Somatic focus/awareness: Relationship to negative affect and pain in chronic pain patients

Erin M. O'Brien, James W. Atchison, Henry A. Gremillion, Lori B. Waxenberg, Michael E. Robinson*

*Corresponding author for this work

Research output: Contribution to journalArticlepeer-review

13 Scopus citations

Abstract

Somatic focus refers to the tendency to notice and report physical symptoms, and has been investigated in relation to chronically painful conditions. This study investigated the relationship between somatic focus, as measured by the Pennebaker Inventory of Limbic Languidness (PILL), negative affect and pain. A secondary purpose of the present study was to examine sex differences in these relationships. Participants included 280 chronic pain patients (69.6% females, 88.9% Caucasian), who completed a battery of self-report measures on somatic focus, pain, negative affect, coping, and dysfunction. Results for the overall sample revealed that the PILL shares considerable variance with measures of negative affect, particularly with the physiological components of anxiety and depression. When the results were analyzed separately for male and female patients, it was found that several components of negative affect and cognitive factors play a stronger role in predicting somatic focus among men compared to women. Additional analyses then examined whether somatic focus was predictive of male and female patients' pain reports. Results indicated that somatic focus explained a small, but unique amount of variance in female patients' pain reports, which differed from the relationship observed among male patients.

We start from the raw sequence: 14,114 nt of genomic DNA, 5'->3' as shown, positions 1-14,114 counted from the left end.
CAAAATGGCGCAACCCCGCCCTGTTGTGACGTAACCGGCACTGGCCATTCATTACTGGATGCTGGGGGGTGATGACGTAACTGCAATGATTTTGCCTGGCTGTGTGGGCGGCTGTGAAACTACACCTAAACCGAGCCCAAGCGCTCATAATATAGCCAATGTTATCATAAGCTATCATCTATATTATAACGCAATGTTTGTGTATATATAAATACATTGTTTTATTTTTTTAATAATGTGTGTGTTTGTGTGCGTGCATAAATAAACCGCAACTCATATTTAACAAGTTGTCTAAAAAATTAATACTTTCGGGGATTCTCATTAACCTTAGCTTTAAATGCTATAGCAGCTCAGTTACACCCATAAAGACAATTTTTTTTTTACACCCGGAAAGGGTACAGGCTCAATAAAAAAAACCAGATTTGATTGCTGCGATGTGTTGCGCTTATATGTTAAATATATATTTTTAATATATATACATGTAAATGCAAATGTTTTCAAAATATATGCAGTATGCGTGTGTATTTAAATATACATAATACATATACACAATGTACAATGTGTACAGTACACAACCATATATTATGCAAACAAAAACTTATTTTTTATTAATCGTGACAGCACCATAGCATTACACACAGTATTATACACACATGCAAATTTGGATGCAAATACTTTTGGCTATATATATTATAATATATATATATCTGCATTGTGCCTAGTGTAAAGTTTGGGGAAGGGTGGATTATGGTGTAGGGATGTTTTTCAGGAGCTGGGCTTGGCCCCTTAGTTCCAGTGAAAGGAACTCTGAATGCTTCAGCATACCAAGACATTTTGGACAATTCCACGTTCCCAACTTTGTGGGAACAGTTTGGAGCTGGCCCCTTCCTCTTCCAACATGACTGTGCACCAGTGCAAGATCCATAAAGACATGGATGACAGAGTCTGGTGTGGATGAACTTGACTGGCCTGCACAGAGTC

Original languageEnglish (US)
Pages (from-to)104-115
Number of pages12
JournalEuropean Journal of Pain
Volume12
Issue number1
DOIs
StatePublished - Jan 1 2008

Keywords

  • Chronic pain
  • Negative affect
  • Pennebaker inventory of limbic languidness (PILL)
  • Sex differences
  • Somatic focus

ASJC Scopus subject areas

  • Anesthesiology and Pain Medicine

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